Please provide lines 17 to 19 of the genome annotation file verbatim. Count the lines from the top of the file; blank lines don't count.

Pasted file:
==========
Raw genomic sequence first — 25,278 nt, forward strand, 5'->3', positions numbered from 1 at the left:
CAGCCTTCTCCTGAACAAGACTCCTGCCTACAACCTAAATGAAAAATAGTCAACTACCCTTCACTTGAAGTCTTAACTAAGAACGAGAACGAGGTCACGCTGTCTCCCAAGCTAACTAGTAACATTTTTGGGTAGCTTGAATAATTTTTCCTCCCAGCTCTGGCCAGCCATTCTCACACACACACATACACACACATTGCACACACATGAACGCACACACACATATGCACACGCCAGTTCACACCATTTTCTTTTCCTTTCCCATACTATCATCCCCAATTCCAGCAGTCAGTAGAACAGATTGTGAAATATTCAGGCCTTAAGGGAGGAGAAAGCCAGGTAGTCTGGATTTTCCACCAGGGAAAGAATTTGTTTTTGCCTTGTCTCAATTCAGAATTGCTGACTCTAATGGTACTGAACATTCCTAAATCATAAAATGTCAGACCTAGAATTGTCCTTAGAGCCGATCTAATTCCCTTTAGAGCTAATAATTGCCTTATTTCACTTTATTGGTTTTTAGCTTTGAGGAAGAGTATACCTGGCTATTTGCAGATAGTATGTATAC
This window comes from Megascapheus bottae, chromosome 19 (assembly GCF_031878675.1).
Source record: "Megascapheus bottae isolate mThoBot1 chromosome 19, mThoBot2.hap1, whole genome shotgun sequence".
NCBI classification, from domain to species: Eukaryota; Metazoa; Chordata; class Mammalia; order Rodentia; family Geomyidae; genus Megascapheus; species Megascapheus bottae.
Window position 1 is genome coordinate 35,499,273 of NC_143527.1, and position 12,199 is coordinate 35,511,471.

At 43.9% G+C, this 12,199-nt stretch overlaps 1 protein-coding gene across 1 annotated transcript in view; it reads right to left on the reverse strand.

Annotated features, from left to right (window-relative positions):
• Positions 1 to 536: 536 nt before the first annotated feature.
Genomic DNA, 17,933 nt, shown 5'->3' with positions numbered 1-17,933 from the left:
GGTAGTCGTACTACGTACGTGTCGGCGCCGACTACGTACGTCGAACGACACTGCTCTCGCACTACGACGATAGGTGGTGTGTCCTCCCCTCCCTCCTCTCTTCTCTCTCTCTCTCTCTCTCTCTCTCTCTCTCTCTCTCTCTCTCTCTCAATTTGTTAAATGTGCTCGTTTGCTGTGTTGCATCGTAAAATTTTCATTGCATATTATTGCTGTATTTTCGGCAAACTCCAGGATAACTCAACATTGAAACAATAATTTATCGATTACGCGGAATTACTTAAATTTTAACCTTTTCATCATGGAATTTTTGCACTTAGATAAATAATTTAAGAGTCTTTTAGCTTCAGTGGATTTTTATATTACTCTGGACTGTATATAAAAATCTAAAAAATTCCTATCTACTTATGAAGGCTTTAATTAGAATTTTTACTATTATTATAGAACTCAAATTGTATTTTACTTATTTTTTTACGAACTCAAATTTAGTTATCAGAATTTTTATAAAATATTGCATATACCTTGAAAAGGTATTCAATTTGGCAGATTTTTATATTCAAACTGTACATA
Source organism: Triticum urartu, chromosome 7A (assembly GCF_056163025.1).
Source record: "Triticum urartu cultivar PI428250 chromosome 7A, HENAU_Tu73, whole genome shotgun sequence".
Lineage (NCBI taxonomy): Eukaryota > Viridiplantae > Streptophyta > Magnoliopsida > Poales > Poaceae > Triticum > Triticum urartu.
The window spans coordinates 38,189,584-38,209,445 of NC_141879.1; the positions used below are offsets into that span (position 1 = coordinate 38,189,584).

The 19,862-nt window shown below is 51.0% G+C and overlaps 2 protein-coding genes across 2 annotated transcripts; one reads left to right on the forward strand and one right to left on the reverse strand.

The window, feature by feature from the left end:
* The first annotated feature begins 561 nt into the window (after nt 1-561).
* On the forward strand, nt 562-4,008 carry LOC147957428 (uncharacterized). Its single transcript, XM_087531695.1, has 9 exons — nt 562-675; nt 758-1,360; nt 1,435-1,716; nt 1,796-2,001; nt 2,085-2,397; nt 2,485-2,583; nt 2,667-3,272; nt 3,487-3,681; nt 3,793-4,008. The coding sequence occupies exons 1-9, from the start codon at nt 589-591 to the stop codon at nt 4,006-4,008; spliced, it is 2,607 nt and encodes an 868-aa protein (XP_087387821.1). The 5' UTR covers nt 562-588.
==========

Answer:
The window, feature by feature from the left end:
* The first annotated feature begins 561 nt into the window (after nt 1-561).
* On the forward strand, nt 562-4,008 carry LOC147957428 (uncharacterized). Its single transcript, XM_087531695.1, has 9 exons — nt 562-675; nt 758-1,360; nt 1,435-1,716; nt 1,796-2,001; nt 2,085-2,397; nt 2,485-2,583; nt 2,667-3,272; nt 3,487-3,681; nt 3,793-4,008. The coding sequence occupies exons 1-9, from the start codon at nt 589-591 to the stop codon at nt 4,006-4,008; spliced, it is 2,607 nt and encodes an 868-aa protein (XP_087387821.1). The 5' UTR covers nt 562-588.